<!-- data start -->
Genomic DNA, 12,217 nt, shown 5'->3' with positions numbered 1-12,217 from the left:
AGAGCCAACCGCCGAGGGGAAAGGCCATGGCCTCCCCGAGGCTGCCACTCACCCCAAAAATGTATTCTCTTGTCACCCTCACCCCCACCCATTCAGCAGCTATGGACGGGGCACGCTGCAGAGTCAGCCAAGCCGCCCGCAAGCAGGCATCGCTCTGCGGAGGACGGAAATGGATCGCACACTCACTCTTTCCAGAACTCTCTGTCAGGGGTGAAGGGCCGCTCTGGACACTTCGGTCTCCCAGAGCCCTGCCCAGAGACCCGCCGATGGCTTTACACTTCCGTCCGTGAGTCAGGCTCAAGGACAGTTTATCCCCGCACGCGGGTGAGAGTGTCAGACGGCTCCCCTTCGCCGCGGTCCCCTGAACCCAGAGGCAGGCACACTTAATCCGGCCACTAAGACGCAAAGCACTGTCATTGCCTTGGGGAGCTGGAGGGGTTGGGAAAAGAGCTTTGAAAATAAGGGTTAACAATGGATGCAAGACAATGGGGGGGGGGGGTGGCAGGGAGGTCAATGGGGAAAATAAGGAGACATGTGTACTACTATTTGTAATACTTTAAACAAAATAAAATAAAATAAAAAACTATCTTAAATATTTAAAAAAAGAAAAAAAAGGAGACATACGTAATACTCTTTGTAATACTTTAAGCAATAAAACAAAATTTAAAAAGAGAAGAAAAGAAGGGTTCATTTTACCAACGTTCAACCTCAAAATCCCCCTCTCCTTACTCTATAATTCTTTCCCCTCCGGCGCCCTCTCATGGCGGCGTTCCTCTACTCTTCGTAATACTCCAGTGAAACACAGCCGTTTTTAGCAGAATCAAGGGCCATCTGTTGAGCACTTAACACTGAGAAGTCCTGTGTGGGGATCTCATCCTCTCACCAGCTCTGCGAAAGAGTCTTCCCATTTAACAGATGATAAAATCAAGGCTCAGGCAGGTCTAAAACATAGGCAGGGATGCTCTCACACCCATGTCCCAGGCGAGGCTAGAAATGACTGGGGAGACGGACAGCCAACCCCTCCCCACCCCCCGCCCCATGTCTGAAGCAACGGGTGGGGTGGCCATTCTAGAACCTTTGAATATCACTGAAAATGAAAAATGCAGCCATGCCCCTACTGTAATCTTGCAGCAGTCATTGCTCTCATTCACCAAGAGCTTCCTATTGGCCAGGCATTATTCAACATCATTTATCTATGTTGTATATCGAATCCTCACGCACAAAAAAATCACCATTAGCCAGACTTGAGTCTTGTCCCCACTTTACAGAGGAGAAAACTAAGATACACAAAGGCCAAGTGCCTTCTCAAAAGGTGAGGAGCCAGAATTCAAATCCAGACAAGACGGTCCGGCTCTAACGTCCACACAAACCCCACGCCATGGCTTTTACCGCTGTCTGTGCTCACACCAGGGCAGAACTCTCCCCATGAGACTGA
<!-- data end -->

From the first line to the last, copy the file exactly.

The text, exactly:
Genomic DNA, 12,217 nt, shown 5'->3' with positions numbered 1-12,217 from the left:
AGAGCCAACCGCCGAGGGGAAAGGCCATGGCCTCCCCGAGGCTGCCACTCACCCCAAAAATGTATTCTCTTGTCACCCTCACCCCCACCCATTCAGCAGCTATGGACGGGGCACGCTGCAGAGTCAGCCAAGCCGCCCGCAAGCAGGCATCGCTCTGCGGAGGACGGAAATGGATCGCACACTCACTCTTTCCAGAACTCTCTGTCAGGGGTGAAGGGCCGCTCTGGACACTTCGGTCTCCCAGAGCCCTGCCCAGAGACCCGCCGATGGCTTTACACTTCCGTCCGTGAGTCAGGCTCAAGGACAGTTTATCCCCGCACGCGGGTGAGAGTGTCAGACGGCTCCCCTTCGCCGCGGTCCCCTGAACCCAGAGGCAGGCACACTTAATCCGGCCACTAAGACGCAAAGCACTGTCATTGCCTTGGGGAGCTGGAGGGGTTGGGAAAAGAGCTTTGAAAATAAGGGTTAACAATGGATGCAAGACAATGGGGGGGGGGGGTGGCAGGGAGGTCAATGGGGAAAATAAGGAGACATGTGTACTACTATTTGTAATACTTTAAACAAAATAAAATAAAATAAAAAACTATCTTAAATATTTAAAAAAAGAAAAAAAAGGAGACATACGTAATACTCTTTGTAATACTTTAAGCAATAAAACAAAATTTAAAAAGAGAAGAAAAGAAGGGTTCATTTTACCAACGTTCAACCTCAAAATCCCCCTCTCCTTACTCTATAATTCTTTCCCCTCCGGCGCCCTCTCATGGCGGCGTTCCTCTACTCTTCGTAATACTCCAGTGAAACACAGCCGTTTTTAGCAGAATCAAGGGCCATCTGTTGAGCACTTAACACTGAGAAGTCCTGTGTGGGGATCTCATCCTCTCACCAGCTCTGCGAAAGAGTCTTCCCATTTAACAGATGATAAAATCAAGGCTCAGGCAGGTCTAAAACATAGGCAGGGATGCTCTCACACCCATGTCCCAGGCGAGGCTAGAAATGACTGGGGAGACGGACAGCCAACCCCTCCCCACCCCCCGCCCCATGTCTGAAGCAACGGGTGGGGTGGCCATTCTAGAACCTTTGAATATCACTGAAAATGAAAAATGCAGCCATGCCCCTACTGTAATCTTGCAGCAGTCATTGCTCTCATTCACCAAGAGCTTCCTATTGGCCAGGCATTATTCAACATCATTTATCTATGTTGTATATCGAATCCTCACGCACAAAAAAATCACCATTAGCCAGACTTGAGTCTTGTCCCCACTTTACAGAGGAGAAAACTAAGATACACAAAGGCCAAGTGCCTTCTCAAAAGGTGAGGAGCCAGAATTCAAATCCAGACAAGACGGTCCGGCTCTAACGTCCACACAAACCCCACGCCATGGCTTTTACCGCTGTCTGTGCTCACACCAGGGCAGAACTCTCCCCATGAGACTGA